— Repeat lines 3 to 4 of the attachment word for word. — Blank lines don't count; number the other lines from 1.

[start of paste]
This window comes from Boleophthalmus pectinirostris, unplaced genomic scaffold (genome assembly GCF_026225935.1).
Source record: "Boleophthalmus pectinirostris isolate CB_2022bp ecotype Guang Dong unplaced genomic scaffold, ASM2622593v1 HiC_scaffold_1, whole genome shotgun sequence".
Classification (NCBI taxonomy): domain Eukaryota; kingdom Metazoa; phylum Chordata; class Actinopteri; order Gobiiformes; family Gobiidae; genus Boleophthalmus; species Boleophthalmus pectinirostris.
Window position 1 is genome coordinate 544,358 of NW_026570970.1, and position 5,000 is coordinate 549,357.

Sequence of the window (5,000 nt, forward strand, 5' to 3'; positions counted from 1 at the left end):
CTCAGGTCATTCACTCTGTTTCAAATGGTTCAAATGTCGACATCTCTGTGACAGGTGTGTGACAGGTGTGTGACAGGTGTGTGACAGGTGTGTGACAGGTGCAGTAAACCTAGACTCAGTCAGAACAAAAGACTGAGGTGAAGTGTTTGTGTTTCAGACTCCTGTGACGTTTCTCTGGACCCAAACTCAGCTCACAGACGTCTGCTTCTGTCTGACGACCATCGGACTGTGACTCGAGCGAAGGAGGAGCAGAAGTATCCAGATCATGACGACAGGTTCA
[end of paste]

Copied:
Classification (NCBI taxonomy): domain Eukaryota; kingdom Metazoa; phylum Chordata; class Actinopteri; order Gobiiformes; family Gobiidae; genus Boleophthalmus; species Boleophthalmus pectinirostris.
Window position 1 is genome coordinate 544,358 of NW_026570970.1, and position 5,000 is coordinate 549,357.